The book of Nehemiah is similar to Ezra in many ways. This comes as no surprise, of course, once we know that Ezra and Nehemiah were once part of a single, two-part work. In fact, in my commentary on Ezra, Nehemiah, and Esther for the Communicator’s/Preacher’s Commentary series, I treated Ezra-Nehemiah as a single work. The book we call Nehemiah continues the story began in Ezra, focusing on the rebuilding of the wall of Jerusalem and the rebuilding of the people of God in light of the covenant.

The book of Nehemiah, which features the rebuilding efforts of the man Nehemiah, opens by placing the events in a historical context: “In the month of Kislev in the twentieth year, while I was in the citadel of Susa . . .” (1:1). This gives us a date and a place. Of course we have to ask, “In the twentieth year of what?” The answer comes in Neh 2:1, where it says, “In the month of Nisan in the twentieth year of King Artaxerxes . . .” (2:1). But even this isn’t entirely helpful, because the Persians had three kings named Artaxerxes. So which one is in view here? Though there is not scholarly unanimity on this matter, many believe that Nehemiah refers to Artaxerxes I who ruled from 465 to 423 B.C. This would place the beginning of Nehemiah in 445 B.C., which would be about thirteen years after Ezra’s work in Jerusalem.

The “citadel of Susa,” or perhaps the “capital of Susa,” points to the winter lodging for Persian kings. The city of Susa, located in modern Iran, not far from the Iraqi border, included a large palace that had been built by Darius. The fact that Nehemiah was in Susa suggests what is made explicit in the last verse of the first chapter, that Nehemiah was associated with the Persian king Artaxerxes I. (Photo: Excavation of the palace in Susa. The cell phone tower in the background was a later addition, not found in the time of the Persian kings.)

In fact, Nehemiah was the king’s “cupbearer” (1:11). To us, this may sound like a lowly position. After all, Nehemiah was not only the one who held the king’s cup, but also the one who tested the king’s drink to make sure it was safe. Even as Secret Service agents are committed to “take a bullet” for the President, so Nehemiah was willing to “drink the poison” to protect his king. But, in reality, the cupbearer was also a trusted adviser to the king. He enjoyed a position of honor, luxury, and authority. As we’ll see in the unfolding drama of Nehemiah, his position with the king was crucial in his effort to restore the city of Jerusalem.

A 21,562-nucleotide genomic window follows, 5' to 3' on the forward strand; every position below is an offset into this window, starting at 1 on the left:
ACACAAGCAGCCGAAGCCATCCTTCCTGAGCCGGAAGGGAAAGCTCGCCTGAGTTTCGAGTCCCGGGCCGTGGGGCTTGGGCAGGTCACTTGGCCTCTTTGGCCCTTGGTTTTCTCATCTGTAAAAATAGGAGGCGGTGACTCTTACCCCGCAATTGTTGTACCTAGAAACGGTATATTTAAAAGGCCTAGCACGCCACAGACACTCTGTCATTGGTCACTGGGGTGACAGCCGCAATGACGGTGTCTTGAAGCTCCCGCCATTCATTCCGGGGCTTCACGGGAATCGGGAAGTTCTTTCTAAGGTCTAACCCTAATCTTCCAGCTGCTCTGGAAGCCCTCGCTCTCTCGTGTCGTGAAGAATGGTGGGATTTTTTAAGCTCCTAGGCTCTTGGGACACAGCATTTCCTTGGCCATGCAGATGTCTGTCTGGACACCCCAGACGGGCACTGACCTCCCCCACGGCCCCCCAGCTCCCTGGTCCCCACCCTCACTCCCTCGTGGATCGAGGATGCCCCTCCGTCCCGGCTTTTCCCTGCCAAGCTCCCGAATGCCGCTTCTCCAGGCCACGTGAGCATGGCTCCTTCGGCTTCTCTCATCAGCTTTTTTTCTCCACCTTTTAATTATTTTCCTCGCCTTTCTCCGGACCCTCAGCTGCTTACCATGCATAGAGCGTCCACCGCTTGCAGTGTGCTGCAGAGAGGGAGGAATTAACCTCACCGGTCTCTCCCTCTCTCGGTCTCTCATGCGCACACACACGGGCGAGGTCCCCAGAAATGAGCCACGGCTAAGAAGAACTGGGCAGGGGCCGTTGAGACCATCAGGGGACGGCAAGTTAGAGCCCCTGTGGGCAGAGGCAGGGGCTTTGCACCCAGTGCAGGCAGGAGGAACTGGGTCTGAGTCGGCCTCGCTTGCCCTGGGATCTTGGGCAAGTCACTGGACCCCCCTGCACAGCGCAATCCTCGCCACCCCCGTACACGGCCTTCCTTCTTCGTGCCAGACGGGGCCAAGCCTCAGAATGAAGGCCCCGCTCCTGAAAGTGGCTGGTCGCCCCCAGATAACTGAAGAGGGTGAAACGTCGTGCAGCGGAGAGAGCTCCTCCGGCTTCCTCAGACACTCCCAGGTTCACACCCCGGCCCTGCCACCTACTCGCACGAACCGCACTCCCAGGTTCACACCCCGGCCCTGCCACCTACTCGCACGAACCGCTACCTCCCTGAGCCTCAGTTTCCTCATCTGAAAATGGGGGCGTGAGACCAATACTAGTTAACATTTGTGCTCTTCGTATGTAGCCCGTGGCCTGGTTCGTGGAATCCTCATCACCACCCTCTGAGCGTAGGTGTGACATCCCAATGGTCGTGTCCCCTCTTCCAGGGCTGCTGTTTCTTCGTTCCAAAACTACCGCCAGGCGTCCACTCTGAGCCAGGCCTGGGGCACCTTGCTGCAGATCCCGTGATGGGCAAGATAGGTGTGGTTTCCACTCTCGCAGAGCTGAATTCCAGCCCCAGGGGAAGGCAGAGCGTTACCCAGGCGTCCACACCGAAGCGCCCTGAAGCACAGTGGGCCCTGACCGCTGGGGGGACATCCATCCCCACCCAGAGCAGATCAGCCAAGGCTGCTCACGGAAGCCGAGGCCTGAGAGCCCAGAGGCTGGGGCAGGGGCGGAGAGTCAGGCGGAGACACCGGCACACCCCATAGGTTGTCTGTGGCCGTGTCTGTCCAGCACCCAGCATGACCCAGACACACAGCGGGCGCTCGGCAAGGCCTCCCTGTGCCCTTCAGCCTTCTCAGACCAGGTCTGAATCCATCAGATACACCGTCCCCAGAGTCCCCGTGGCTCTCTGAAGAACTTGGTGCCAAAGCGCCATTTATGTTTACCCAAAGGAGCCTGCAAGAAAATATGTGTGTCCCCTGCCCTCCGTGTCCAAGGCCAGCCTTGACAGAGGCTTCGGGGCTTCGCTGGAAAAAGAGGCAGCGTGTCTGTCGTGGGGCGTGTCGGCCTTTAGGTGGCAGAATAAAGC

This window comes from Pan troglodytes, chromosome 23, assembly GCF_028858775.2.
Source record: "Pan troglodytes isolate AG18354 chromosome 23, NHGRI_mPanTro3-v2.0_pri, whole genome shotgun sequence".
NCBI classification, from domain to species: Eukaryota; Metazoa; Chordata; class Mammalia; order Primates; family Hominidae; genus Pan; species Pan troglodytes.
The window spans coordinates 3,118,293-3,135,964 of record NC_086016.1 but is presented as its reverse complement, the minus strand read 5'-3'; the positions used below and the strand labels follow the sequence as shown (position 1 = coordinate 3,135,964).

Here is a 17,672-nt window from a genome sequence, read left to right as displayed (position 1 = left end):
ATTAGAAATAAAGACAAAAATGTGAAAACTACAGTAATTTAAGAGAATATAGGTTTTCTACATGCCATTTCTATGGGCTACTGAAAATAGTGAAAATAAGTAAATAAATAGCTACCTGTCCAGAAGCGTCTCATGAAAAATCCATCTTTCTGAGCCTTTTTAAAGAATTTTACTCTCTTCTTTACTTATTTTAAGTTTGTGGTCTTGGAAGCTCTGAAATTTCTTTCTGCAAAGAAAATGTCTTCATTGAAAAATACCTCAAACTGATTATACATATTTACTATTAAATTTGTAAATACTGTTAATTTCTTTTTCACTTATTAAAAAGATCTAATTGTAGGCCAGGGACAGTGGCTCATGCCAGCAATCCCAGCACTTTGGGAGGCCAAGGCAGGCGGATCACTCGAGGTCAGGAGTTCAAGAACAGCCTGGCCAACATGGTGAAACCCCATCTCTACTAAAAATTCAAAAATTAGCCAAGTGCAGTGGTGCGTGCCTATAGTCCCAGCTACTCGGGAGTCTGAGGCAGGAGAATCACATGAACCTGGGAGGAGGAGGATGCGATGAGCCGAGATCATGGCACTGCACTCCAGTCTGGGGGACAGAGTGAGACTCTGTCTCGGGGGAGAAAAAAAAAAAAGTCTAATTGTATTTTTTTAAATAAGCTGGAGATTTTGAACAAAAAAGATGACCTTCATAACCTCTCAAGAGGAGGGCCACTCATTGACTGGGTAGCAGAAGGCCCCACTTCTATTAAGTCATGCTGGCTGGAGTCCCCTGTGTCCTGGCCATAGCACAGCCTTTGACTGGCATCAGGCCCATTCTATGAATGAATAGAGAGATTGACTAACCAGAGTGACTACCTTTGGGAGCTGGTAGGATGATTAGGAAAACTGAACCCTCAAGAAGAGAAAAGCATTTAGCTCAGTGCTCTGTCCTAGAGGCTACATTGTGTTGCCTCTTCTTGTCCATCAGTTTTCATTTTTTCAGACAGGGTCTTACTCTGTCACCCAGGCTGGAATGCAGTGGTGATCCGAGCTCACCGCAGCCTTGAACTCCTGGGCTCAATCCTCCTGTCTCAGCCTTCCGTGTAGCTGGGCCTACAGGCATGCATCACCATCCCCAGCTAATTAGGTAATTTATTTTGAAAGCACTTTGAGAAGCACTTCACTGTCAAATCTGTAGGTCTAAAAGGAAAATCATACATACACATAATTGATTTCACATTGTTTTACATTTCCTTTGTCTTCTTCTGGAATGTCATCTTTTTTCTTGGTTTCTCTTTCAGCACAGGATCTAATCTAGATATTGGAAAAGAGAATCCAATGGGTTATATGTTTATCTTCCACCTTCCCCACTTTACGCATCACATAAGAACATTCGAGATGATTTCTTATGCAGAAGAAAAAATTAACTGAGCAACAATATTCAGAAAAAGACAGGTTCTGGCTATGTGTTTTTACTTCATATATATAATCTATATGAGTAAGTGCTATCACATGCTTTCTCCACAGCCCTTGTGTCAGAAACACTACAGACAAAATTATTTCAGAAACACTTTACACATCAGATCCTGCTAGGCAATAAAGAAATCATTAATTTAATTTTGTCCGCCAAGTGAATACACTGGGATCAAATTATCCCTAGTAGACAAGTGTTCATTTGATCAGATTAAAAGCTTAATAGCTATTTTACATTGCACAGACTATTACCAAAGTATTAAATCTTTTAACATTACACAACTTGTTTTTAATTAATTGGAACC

In my next post I’ll have more to say about what we learn about Nehemiah in chapter 1, and how this touches upon our understanding of work.

Work and Prayer in Nehemiah 1

Part 5 of series: A Theology of Work in Ezra and Nehemiah
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In the Old Testament book of Nehemiah, chapter 1 introduces the main character and sets up the story of the book. Nehemiah is a Jewish man who worked as the cupbearer for the Persian king Artaxerxes. While serving the king in his winter residence at Susa, Nehemiah received a report about the state of his fellow Jews who had returned to Jerusalem from their captivity in Babylon. The report was dire, focusing especially on the vulnerability of the city because its walls had been destroyed.

In response to this intelligence, Nehemiah “sat down and wept.” Then, for says he “mourned, fasted, and prayed to the God of heaven” (1:4). In this prayer Nehemiah confessed God’s covenant faithfulness and the covenant unfaithfulness of the Jews. He asked for God’s help with his plan, yet unexplained, that would require the support of the king (1:11).

Nehemiah 1 introduces his work as cupbearer in the final verse. Thus the chapter leaves to the reader to fill in the blanks concerning this assignment. As I explained in yesterday’s post, the cupbearer was a committed servant to the king and often a trusted adviser. Nehemiah’s work was in support of a pagan king, and would have required full commitment as well as countless hours of service.

Nehemiah 1 also presents Nehemiah as a person of faith, a man of prayer. In fact, his passion for the people of God is powerful enough to lead Nehemiah to risk his life and radically change his career path.

The introduction of Nehemiah illustrates how work and prayer can be joined in our lives. Surely, Nehemiah became the king’s cupbearer because of his excellence in royal service. Yet this consummate professional was also a man of deep religious conviction. We do not see in Nehemiah a tension between secular employment and devotion to God. Rather, they appear to go hand-in-hand. (Photo: A sign outside of the Benedictine Monastery in Rudy, Poland.)

Nehemiah 1 presents the man Nehemiah as a potential poster child for the Benedictine Order, the motto of which is ora et labora (“prayer and work” in Latin. This, by the way, was apparently not stated by St. Benedict himself, but rather reflects a 19th condensation of Benedict’s emphases.) Nehemiah works and Nehemiah prays. Both are expressions of his covenantal relationship with God. Both are ways Nehemiah lives out his faith. Both will be used by God in his effort to bring restoration to the Jewish people.